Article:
Jared L. Johnson
Evaluation of how well the academic objectives were met
In all, six mentored trips took place using funds provided through the MEG Gran. These trips took place between Winter Semester, 2012 and Fall Semester, 2013. Two of the trips were driving trips. The remaining four trips required airfare for participants. The following is a list of the trips that were taken:
1. February, 2012: Staff mentor Chad Curtis took four students to the BYU basketball game at Gonzaga.
2. March, 2012: Staff mentor Chad Curtis took three students to cover the BYU Men’s and Women’s basketball teams competing in the NCAA Tournament in two different Midwest locations.
3. In October, 2012: Faculty Mentor Jared Johnson took two broadcast and two print students to Notre Dame to cover the BYU football game.
4. In November, 2013: Faculty mentor Jared Johnson took three students to cover the BYU/Notre Dame Football game.
5. In November, 2013: Faculty mentor Jared Johnson took three students to cover the BYU/Wisconsin Football game.
6. In November, 2013: Staff mentor Chad Curtis took four students to cover the BYU/Nevada Football game
Following are the objectives for these mentored trips, along with evaluations of how well objectives were met:
1. Students get real experience of working outside their newsroom on deadline: This objective was accomplished in each and every trip. All trips resulted in successful segments aired on KBYU TV during either ElevenNews or CoogTube. In every trip, students landed interviews with important sources to air on the shows. All trips met their deadlines and saw firsthand what it was like to work in the field. All students interacted with working journalists recognized in their field.
2. Guidance from a mentor who works with them from before the time of their departure until the time they return (It can literally result in some all-night working sessions editing content the night before their show.): Nearly every trip ended up in at least one all-night work session side-by-side with the faculty mentor. In each of these trips, the mentor was able to help students learn new editing software and software needed to transmit stories back to Provo. Faculty mentors worked side-by-side with students without exception in every trip.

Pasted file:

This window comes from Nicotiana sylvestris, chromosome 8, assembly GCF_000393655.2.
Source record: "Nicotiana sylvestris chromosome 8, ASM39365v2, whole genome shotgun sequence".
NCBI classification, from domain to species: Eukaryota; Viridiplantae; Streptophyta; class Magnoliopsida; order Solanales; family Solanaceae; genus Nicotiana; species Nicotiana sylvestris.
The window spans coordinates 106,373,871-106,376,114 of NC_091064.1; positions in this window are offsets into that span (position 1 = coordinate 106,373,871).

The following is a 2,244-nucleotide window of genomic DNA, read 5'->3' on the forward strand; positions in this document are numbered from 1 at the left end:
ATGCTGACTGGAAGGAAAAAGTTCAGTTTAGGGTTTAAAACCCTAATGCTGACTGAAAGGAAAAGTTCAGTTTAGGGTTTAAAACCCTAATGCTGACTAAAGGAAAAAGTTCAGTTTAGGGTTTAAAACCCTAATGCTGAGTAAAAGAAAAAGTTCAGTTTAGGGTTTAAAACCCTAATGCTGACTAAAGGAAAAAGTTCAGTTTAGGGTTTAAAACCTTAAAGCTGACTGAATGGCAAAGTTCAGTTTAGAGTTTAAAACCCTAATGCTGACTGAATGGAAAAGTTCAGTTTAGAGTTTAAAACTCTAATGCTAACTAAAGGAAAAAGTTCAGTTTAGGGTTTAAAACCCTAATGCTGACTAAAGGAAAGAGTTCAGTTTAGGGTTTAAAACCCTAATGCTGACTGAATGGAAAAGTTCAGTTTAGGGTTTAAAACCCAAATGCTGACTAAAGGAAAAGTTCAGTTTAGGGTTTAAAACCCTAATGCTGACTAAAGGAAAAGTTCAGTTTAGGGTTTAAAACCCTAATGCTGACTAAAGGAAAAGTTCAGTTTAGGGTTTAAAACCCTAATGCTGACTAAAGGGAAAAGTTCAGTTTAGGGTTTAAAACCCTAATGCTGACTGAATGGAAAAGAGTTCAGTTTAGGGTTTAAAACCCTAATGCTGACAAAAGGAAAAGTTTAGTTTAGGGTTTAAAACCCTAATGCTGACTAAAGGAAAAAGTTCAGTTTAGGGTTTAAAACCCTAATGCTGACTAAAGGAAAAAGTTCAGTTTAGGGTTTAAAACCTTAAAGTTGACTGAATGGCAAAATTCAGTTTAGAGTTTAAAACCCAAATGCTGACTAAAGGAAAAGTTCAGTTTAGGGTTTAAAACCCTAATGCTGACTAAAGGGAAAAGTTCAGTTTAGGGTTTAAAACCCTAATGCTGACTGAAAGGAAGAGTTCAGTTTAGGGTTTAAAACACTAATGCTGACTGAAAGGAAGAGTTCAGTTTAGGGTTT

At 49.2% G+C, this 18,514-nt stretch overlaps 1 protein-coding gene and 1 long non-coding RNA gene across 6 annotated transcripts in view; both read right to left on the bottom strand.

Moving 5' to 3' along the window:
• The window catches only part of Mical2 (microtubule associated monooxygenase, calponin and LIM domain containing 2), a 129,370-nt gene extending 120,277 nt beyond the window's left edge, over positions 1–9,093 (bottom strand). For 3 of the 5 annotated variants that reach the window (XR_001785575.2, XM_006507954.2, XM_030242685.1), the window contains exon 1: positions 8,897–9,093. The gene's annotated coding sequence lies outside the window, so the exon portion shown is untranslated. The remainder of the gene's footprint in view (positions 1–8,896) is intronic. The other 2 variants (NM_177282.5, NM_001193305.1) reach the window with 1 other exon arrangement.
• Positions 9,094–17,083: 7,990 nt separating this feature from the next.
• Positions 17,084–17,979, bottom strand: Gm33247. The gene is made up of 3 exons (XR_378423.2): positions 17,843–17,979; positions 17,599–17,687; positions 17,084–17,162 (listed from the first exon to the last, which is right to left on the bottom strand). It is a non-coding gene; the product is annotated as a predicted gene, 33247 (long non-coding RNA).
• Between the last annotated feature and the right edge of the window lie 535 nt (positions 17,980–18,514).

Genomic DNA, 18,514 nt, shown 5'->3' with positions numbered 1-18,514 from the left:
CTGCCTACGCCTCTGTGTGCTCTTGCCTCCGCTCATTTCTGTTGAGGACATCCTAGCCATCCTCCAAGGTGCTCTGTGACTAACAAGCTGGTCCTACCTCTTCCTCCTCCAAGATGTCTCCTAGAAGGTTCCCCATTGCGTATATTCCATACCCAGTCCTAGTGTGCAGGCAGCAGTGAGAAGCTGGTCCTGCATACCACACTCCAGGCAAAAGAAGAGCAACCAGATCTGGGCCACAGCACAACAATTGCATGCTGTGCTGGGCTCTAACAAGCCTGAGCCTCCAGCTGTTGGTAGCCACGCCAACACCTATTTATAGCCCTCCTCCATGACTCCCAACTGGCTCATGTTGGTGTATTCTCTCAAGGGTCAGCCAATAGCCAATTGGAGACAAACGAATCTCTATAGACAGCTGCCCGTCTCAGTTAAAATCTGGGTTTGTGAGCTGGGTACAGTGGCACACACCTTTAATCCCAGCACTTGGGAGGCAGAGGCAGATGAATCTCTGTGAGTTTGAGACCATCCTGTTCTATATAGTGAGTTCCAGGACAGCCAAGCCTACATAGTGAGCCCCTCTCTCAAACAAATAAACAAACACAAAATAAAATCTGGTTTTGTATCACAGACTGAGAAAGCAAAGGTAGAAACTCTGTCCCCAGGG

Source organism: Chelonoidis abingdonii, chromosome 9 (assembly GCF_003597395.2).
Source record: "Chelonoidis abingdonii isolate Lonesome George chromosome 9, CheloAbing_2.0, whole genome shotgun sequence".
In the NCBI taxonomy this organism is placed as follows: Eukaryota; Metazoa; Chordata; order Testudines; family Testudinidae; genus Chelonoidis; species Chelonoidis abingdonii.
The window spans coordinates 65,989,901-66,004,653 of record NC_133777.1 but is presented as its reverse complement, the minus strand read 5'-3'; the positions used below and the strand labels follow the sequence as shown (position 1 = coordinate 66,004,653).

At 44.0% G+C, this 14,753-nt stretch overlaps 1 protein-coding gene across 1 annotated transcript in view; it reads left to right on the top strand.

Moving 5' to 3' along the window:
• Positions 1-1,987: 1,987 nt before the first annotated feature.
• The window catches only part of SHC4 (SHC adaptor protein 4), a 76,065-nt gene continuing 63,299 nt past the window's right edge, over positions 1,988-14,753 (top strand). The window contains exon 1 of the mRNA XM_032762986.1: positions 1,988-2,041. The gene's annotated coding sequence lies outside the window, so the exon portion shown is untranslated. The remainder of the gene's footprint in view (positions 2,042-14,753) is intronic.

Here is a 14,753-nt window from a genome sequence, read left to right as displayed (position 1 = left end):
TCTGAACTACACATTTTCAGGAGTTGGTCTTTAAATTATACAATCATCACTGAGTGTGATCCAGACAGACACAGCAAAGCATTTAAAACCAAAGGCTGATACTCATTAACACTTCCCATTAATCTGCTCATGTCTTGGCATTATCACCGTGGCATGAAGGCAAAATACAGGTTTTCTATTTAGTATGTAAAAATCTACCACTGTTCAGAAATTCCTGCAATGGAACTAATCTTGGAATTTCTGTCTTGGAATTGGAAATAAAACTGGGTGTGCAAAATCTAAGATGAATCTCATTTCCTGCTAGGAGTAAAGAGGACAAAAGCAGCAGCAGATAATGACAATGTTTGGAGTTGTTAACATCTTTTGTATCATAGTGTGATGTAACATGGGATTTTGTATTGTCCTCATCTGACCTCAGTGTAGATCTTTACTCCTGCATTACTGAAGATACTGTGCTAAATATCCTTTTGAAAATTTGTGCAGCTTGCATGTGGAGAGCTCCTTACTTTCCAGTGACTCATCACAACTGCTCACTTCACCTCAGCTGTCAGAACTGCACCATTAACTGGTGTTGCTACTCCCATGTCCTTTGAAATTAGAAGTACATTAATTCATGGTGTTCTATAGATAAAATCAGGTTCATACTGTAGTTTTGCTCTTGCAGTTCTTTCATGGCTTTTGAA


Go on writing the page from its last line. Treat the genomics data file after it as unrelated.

3. Interaction with current professionals in their field: Complete success. Students were able to exchange contact information with many working professionals. Many of these set aside individual time to talk with students in the press room and offer their advice or help.
4. Resume material that students normally would not get the chance to have until they have worked as professionals: Complete success. All students were able to have material they were proud of for their resume reels. I’ve worked with nearly all of them on their reels after this experience and they all felt like the material they worked on in the field was without a doubt their best work. In one trip, for example, students felt like they were getting excellent standups shot on camera on site and we spent quite a bit of time shooting them in the snow on the field at Notre Dame so they could include this material in their resume reels. On one trip, the faculty member got students into the Indianapolis Motor Speedway, where they were also able to shoot standups.
5. Job skills needed for the industry that simply cannot be taught in the classroom or during home games. This sets our students apart from competitors just graduating: Universities are simply not sending students to away games to cover these events. Consequently, they are not getting the experience of reporting in the field. After returning from these trips, our students report they are ready to hit the ground running and are more prepared than their peers. BYU is leading the way in this effort.
6. Faculty mentors successfully achieved every desired outcome in this project. Experiences they had with students have been recounted in the classroom and carry great weight with the students because they feel more real – and reachable for student in the classroom. Students want to have these experiences regularly. Professionals have visited our classrooms and instructed students.
Evaluation of the mentoring environment and description of results